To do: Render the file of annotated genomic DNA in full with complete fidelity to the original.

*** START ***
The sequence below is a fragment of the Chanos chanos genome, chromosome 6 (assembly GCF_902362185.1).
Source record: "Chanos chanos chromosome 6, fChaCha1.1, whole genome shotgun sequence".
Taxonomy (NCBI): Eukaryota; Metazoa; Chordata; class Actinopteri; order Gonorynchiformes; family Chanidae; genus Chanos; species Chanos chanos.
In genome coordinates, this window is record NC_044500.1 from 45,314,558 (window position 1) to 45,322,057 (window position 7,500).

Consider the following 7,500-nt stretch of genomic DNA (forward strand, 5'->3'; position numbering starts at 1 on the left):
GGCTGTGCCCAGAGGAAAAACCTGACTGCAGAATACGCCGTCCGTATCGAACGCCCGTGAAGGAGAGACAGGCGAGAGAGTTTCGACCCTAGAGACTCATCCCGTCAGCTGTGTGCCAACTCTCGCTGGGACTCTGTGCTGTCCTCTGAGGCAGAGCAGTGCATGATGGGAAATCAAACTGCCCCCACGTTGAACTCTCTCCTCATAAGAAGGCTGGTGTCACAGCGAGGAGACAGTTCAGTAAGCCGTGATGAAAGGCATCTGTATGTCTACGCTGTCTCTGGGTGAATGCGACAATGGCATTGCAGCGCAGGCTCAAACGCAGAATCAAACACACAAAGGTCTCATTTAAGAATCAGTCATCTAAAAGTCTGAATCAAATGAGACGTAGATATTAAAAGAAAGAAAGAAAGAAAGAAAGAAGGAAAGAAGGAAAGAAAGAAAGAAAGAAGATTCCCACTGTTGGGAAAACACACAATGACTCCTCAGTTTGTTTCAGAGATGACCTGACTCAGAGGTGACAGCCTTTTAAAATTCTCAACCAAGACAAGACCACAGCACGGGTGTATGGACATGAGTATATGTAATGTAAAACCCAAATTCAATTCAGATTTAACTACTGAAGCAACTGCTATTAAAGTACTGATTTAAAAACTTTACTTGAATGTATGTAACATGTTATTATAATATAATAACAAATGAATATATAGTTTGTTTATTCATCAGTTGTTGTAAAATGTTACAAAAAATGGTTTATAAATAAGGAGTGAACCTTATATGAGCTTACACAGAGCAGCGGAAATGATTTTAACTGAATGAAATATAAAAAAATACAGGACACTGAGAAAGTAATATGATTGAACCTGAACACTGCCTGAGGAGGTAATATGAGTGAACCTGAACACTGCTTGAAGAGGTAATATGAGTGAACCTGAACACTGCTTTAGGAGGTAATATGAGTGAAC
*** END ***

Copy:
The sequence below is a fragment of the Chanos chanos genome, chromosome 6 (assembly GCF_902362185.1).
Source record: "Chanos chanos chromosome 6, fChaCha1.1, whole genome shotgun sequence".
Taxonomy (NCBI): Eukaryota; Metazoa; Chordata; class Actinopteri; order Gonorynchiformes; family Chanidae; genus Chanos; species Chanos chanos.
In genome coordinates, this window is record NC_044500.1 from 45,314,558 (window position 1) to 45,322,057 (window position 7,500).

Consider the following 7,500-nt stretch of genomic DNA (forward strand, 5'->3'; position numbering starts at 1 on the left):
GGCTGTGCCCAGAGGAAAAACCTGACTGCAGAATACGCCGTCCGTATCGAACGCCCGTGAAGGAGAGACAGGCGAGAGAGTTTCGACCCTAGAGACTCATCCCGTCAGCTGTGTGCCAACTCTCGCTGGGACTCTGTGCTGTCCTCTGAGGCAGAGCAGTGCATGATGGGAAATCAAACTGCCCCCACGTTGAACTCTCTCCTCATAAGAAGGCTGGTGTCACAGCGAGGAGACAGTTCAGTAAGCCGTGATGAAAGGCATCTGTATGTCTACGCTGTCTCTGGGTGAATGCGACAATGGCATTGCAGCGCAGGCTCAAACGCAGAATCAAACACACAAAGGTCTCATTTAAGAATCAGTCATCTAAAAGTCTGAATCAAATGAGACGTAGATATTAAAAGAAAGAAAGAAAGAAAGAAAGAAGGAAAGAAGGAAAGAAAGAAAGAAAGAAGATTCCCACTGTTGGGAAAACACACAATGACTCCTCAGTTTGTTTCAGAGATGACCTGACTCAGAGGTGACAGCCTTTTAAAATTCTCAACCAAGACAAGACCACAGCACGGGTGTATGGACATGAGTATATGTAATGTAAAACCCAAATTCAATTCAGATTTAACTACTGAAGCAACTGCTATTAAAGTACTGATTTAAAAACTTTACTTGAATGTATGTAACATGTTATTATAATATAATAACAAATGAATATATAGTTTGTTTATTCATCAGTTGTTGTAAAATGTTACAAAAAATGGTTTATAAATAAGGAGTGAACCTTATATGAGCTTACACAGAGCAGCGGAAATGATTTTAACTGAATGAAATATAAAAAAATACAGGACACTGAGAAAGTAATATGATTGAACCTGAACACTGCCTGAGGAGGTAATATGAGTGAACCTGAACACTGCTTGAAGAGGTAATATGAGTGAACCTGAACACTGCTTTAGGAGGTAATATGAGTGAAC